Viktor Frankl (March 26, 1905–September 2, 1997), having lost his mother, his father, and his brother to our civilization’s most colossal moral failure yet, having barely survived himself, Frankl takes up the question of what makes life not only survivable but worthy of living in what now lives as Yes to Life: In Spite of Everything (public library) — a slim, powerful set of lectures he delivered a mere eleven months after the Holocaust, just as he was completing the manuscript of the classic Man’s Search for Meaning.

Art from Trees at Night by Art Young, 1926. (Available as a print.)

Tucked into Frankl’s immensely insightful meditations on moving beyond optimism and pessimism to find the deepest source of meaning is a passage of great subtlety and great splendor — a portal to a truth so elemental that it might appear trite if stated merely as an abstract truism, but one which rises titanic and majestic from the crucible of this human being’s unfathomable lived experience.

In a sublime sidewise testament to the singular power of music, which some of humanity’s vastest minds have so memorably extolled, Frankl writes:

It is not only through our actions that we can give life meaning — insofar as we can answer life’s specific questions responsibly — we can fulfill the demands of existence not only as active agents but also as loving human beings: in our loving dedication to the beautiful, the great, the good. Should I perhaps try to explain for you with some hackneyed phrase how and why experiencing beauty can make life meaningful? I prefer to confine myself to the following thought experiment: imagine that you are sitting in a concert hall and listening to your favorite symphony, and your favorite bars of the symphony resound in your ears, and you are so moved by the music that it sends shivers down your spine; and now imagine that it would be possible (something that is psychologically so impossible) for someone to ask you in this moment whether your life has meaning. I believe you would agree with me if I declared that in this case you would only be able to give one answer, and it would go something like: “It would have been worth it to have lived for this moment alone!”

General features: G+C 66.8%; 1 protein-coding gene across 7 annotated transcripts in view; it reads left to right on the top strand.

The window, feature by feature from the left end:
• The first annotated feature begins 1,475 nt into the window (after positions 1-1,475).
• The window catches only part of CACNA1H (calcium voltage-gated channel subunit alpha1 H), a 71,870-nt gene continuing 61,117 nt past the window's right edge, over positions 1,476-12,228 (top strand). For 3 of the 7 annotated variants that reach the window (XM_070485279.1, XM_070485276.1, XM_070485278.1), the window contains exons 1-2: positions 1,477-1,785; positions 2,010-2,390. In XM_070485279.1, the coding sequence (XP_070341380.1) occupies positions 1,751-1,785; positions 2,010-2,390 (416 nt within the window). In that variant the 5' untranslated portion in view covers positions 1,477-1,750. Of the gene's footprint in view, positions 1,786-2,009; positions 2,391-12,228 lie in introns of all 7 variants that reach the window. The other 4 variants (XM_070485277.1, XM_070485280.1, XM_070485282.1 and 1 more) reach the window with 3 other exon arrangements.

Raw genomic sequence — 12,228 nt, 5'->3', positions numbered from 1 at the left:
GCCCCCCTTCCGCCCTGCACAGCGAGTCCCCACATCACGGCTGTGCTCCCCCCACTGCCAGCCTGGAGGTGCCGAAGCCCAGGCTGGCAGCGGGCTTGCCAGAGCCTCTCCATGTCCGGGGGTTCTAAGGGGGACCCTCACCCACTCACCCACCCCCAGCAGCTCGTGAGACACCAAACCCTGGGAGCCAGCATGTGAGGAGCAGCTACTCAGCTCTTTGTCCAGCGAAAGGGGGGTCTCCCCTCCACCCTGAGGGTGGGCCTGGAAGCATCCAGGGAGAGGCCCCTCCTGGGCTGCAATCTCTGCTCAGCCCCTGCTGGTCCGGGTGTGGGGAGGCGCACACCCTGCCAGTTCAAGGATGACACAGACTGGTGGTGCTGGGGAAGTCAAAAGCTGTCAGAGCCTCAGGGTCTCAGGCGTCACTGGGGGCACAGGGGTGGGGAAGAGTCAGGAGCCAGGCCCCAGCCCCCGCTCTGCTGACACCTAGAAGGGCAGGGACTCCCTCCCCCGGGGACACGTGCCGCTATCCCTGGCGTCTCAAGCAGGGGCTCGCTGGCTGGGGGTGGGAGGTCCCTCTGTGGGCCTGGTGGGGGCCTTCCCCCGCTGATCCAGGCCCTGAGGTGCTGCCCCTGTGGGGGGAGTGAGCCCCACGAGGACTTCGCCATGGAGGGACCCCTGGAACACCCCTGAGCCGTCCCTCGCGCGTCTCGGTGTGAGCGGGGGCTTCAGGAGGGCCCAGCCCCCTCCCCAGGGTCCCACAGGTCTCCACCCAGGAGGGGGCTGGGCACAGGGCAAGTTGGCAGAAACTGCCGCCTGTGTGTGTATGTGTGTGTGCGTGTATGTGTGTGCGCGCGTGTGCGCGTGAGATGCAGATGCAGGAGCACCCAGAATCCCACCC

Viktor Frankl

More than a century after Mary Shelley celebrated nature as a lifeline to sanity in considering what makes life worth living in a world savaged by a deadly pandemic, and decades before Tennessee Williams reflected as he approached his own death that “we live in a perpetually burning building, and what we must save from it, all the time, is love… love for each other and the love that we pour into the art we feel compelled to share: being a parent; being a writer; being a painter; being a friend,” Frankl adds: